One of the things I found while researching this post this morning is a review of "The Girl Who Loved Horses." The author of this review brings up points worth considering, so I have included it, below.



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from: manybooks  at: goodreads




For the most part, I enjoyed The Girl Who Loved Wild Horses and truly loved the boldly expressive illustrations. However, while I can certainly understand why this book won the Caldecott, and that many have fond memories of this book, that many simply adore this book, the controversies of authenticity and charges of cultural appropriation that have been levelled at Paul Goble made me approach The Girl Who Loved Wild Horses rather critically and with some trepidation. And while I do think that some of the criticisms have been rather over the top so to speak and exceedingly harsh, Paul Goble has certainly invited some of this himself (with how he has approached the controversies, with his own reactions to the same, reactions that I have found rather extreme and at times childish and petty). With this in mind, the following rather lengthy musings are not so much an analysis of the story and the accompanying illustrations (as I have already mentioned, I generally rather enjoyed them, hence a three star rating), but more my personal attitudes towards the controversies surrounding this work.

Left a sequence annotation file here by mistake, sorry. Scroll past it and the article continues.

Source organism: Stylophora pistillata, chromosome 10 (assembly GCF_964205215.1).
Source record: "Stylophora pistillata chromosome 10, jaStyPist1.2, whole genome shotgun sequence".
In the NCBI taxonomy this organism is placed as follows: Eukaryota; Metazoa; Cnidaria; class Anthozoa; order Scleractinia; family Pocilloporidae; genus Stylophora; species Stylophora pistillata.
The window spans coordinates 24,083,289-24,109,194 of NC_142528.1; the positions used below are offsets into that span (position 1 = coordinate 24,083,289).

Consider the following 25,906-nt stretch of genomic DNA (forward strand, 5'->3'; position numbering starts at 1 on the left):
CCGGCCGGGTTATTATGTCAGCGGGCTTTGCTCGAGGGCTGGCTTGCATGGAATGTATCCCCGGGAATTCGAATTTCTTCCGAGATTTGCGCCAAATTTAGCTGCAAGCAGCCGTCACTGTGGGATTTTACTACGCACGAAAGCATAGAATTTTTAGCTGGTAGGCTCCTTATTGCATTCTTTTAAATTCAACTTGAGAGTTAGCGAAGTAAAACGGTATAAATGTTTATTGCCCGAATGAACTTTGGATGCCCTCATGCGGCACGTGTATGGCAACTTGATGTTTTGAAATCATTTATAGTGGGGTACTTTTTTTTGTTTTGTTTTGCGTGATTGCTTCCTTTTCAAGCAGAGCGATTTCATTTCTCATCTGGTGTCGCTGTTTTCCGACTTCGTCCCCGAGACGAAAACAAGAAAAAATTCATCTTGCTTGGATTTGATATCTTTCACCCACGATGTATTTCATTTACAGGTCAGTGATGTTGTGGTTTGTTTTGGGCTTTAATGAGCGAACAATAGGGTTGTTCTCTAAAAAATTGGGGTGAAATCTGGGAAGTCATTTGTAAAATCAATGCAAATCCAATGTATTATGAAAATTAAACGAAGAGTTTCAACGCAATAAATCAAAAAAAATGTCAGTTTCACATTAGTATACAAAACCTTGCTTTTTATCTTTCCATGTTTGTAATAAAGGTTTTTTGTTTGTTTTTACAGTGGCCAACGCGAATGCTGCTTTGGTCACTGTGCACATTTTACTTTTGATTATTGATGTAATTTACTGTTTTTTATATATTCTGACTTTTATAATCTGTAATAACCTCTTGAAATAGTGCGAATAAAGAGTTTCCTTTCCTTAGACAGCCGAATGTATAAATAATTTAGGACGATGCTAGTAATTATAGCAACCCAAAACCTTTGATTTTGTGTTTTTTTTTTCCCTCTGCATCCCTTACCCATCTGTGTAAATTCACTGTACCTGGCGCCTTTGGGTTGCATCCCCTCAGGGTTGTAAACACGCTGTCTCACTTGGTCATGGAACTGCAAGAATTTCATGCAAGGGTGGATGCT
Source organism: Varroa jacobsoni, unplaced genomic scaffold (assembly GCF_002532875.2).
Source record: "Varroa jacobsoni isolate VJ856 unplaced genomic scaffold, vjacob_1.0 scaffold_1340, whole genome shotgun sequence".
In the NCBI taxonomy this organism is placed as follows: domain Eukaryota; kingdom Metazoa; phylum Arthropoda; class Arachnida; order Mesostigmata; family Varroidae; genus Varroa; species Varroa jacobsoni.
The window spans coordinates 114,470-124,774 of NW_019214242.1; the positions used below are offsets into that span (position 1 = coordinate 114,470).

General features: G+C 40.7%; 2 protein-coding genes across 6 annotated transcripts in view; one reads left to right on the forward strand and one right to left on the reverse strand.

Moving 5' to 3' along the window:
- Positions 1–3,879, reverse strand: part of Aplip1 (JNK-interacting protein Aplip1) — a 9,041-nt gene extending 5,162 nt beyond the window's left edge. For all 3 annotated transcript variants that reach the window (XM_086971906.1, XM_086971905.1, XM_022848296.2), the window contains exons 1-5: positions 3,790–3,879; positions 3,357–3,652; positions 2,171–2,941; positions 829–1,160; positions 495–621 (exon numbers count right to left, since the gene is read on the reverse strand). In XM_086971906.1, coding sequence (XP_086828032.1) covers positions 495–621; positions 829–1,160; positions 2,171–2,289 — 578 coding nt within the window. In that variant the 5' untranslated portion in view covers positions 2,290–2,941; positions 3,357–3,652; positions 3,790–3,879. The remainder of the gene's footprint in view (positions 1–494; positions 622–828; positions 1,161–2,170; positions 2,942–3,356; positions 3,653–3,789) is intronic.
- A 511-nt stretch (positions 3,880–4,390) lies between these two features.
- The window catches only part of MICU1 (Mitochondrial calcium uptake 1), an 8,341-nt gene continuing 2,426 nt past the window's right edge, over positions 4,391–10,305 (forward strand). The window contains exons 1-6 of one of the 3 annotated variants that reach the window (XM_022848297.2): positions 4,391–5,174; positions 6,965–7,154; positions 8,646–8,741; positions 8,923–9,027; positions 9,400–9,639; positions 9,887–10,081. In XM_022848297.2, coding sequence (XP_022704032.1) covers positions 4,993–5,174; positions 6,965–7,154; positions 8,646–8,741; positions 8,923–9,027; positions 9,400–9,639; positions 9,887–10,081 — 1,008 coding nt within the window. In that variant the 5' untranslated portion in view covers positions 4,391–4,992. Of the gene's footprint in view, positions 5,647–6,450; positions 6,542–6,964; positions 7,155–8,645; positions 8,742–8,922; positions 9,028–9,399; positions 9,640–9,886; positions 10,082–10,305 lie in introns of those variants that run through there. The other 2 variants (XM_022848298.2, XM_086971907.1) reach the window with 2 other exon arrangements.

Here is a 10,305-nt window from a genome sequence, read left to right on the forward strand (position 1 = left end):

For me, personally, one of the main issues with The Girl Who Loved Wild Horses is the lack of specific information about conception and development. Not only is the Native American tribe to which the girl belongs never specifically mentioned, there is also no author's note, no acknowledgement of sources or possible sources. There is thus no way of knowing whether the story is a retelling of a Native American tale (or tales) or whether it represents a story made up by Paul Goble (the story itself is not at all inappropriate in scope, but I can certainly understand why many Native Americans and even some folklorists regard this story with more than a bit of suspicion). And really, not acknowledging the sources of "Native American" tales, especially if they are not written by Native Americans, is seen by quite a few Native Americans as problematic at best; some actually consider it massive and unforgivable cultural appropriation. I personally cannot totally and without a nagging sense of incompleteness enjoy traditional folk or fairy tale retellings that do not have an author's note showing sources, background and the like, but with Native American, Native Canadian retellings (in fact, with many if not most retellings of stories based on aboriginal cultures, taken from aboriginal traditions and lore), leaving this information out is not only a lack, is not only something that leaves out information culturally and often historically relevant and interesting, but is in many ways also rather a sign of disrespect (at least that is my opinion, and I know it is an opinion shared by many Native peoples).